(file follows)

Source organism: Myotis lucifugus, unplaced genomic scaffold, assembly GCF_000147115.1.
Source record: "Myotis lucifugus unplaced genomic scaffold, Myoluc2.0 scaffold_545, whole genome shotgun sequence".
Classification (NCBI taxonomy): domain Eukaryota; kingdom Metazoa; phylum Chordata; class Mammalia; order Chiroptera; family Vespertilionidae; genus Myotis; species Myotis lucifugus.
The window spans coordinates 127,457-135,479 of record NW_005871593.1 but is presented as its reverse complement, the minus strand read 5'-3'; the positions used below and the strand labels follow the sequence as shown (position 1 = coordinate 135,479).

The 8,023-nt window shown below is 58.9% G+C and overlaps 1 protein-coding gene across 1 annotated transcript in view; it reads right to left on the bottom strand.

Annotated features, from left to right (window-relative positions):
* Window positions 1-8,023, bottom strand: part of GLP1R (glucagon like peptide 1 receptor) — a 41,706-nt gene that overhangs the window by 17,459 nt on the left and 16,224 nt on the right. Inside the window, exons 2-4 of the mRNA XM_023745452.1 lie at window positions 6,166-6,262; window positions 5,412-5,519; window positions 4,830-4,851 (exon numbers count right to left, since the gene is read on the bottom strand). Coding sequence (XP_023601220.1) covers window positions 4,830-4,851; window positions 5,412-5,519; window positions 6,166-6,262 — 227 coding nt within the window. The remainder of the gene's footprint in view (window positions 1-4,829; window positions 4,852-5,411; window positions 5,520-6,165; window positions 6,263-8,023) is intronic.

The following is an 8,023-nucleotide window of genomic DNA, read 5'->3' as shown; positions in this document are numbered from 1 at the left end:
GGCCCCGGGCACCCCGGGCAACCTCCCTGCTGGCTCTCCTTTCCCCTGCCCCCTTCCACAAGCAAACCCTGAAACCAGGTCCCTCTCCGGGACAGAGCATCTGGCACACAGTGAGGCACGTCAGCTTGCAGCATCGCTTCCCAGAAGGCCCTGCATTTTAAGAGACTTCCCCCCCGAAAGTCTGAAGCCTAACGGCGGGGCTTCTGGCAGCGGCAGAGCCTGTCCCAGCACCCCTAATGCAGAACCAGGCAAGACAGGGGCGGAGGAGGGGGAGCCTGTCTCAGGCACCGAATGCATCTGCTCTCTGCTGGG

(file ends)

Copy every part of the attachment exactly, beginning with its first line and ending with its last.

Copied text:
Source organism: Myotis lucifugus, unplaced genomic scaffold, assembly GCF_000147115.1.
Source record: "Myotis lucifugus unplaced genomic scaffold, Myoluc2.0 scaffold_545, whole genome shotgun sequence".
Classification (NCBI taxonomy): domain Eukaryota; kingdom Metazoa; phylum Chordata; class Mammalia; order Chiroptera; family Vespertilionidae; genus Myotis; species Myotis lucifugus.
The window spans coordinates 127,457-135,479 of record NW_005871593.1 but is presented as its reverse complement, the minus strand read 5'-3'; the positions used below and the strand labels follow the sequence as shown (position 1 = coordinate 135,479).

The 8,023-nt window shown below is 58.9% G+C and overlaps 1 protein-coding gene across 1 annotated transcript in view; it reads right to left on the bottom strand.

Annotated features, from left to right (window-relative positions):
* Window positions 1-8,023, bottom strand: part of GLP1R (glucagon like peptide 1 receptor) — a 41,706-nt gene that overhangs the window by 17,459 nt on the left and 16,224 nt on the right. Inside the window, exons 2-4 of the mRNA XM_023745452.1 lie at window positions 6,166-6,262; window positions 5,412-5,519; window positions 4,830-4,851 (exon numbers count right to left, since the gene is read on the bottom strand). Coding sequence (XP_023601220.1) covers window positions 4,830-4,851; window positions 5,412-5,519; window positions 6,166-6,262 — 227 coding nt within the window. The remainder of the gene's footprint in view (window positions 1-4,829; window positions 4,852-5,411; window positions 5,520-6,165; window positions 6,263-8,023) is intronic.

The following is an 8,023-nucleotide window of genomic DNA, read 5'->3' as shown; positions in this document are numbered from 1 at the left end:
GGCCCCGGGCACCCCGGGCAACCTCCCTGCTGGCTCTCCTTTCCCCTGCCCCCTTCCACAAGCAAACCCTGAAACCAGGTCCCTCTCCGGGACAGAGCATCTGGCACACAGTGAGGCACGTCAGCTTGCAGCATCGCTTCCCAGAAGGCCCTGCATTTTAAGAGACTTCCCCCCCGAAAGTCTGAAGCCTAACGGCGGGGCTTCTGGCAGCGGCAGAGCCTGTCCCAGCACCCCTAATGCAGAACCAGGCAAGACAGGGGCGGAGGAGGGGGAGCCTGTCTCAGGCACCGAATGCATCTGCTCTCTGCTGGG